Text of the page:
In the silence, Alfred heard a sudden clang. He started and tried to run, but was grabbed by a strong arm, and there was cold metal at his throat.

"Who are youse?" came a voice from the darkness.

"Alfred Pilbrook," Alfred said. "Um, I hope you can see in the dark or something, because otherwise it's not very safe to have a knife…"

Suddenly there was light, bright electric light. Alfred squinted, his eyes feeling like they hadn't seen brightness in a year. When his pupils had adjusted, he looked down, to see that the implement at his throat was not a knife, as he'd imagined, but a bronze sword.

"Good-o," he sighed. ...continue reading "Clocks and Boxes — Part 51: Exposition"

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“I just wish you’d told me how unhappy you were with the Anthropocene age,” Fanaka said. “You know, before you tried to kill all humans.”

“And if I had told you, vat difference vould it have made?” Nalda said.

“I suppose that is a fair point,” Fanaka grimaced.

They say on a bench outside of the music shop. Or rather, they sat on half of the bench, since the other half was blocked by a bicycle that some thoughtless soul had chained there, instead of in the bike rack just ten metres away.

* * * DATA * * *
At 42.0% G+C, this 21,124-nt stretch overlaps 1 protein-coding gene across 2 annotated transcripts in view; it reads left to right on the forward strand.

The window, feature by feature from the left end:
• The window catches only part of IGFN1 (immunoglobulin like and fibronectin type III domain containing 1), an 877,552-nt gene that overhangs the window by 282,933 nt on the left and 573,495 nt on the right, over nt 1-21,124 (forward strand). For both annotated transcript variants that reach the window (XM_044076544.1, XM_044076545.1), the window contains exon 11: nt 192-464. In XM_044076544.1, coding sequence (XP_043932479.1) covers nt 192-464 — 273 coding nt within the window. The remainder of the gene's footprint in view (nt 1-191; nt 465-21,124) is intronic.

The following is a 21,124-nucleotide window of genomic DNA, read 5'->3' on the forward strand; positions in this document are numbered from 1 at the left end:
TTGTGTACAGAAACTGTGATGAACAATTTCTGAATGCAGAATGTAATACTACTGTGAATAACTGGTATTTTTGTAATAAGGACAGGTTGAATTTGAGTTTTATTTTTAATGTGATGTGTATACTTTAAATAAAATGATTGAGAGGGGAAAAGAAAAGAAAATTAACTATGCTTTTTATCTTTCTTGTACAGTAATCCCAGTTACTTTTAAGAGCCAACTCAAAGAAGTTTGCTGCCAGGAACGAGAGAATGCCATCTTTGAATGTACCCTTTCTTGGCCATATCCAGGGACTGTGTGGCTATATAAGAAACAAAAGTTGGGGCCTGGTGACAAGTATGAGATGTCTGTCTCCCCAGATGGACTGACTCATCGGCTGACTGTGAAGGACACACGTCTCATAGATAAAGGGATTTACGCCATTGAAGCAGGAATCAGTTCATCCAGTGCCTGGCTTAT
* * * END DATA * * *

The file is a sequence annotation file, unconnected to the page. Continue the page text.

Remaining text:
“It’s a fair point if we’re talking about outcomes,” Fanaka added. “But I’m not. I’m talking about communication. I’m talking about honesty.”

A breeze blew over them, warm and smelling of smoke from the burning spaceship wreckage. Nalda set her shoulders and looked at the ground – or at least her sunglasses were directed downwards. ...continue reading "Clocks and Boxes — Part 50: Now"

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On the side of the Pyramid, Delia held Erik in place as the Bubble absorbed him, or tried to absorb him. It bubbled and howled as it engulfed the little old man. It blackened like a marshmallow in a fire, but it wasn't hot to Delia's touch. Alfred was panicking but, to his credit, his panic took the form of grabbing Erik's hand and trying to pull him out, rather than just flapping his arms.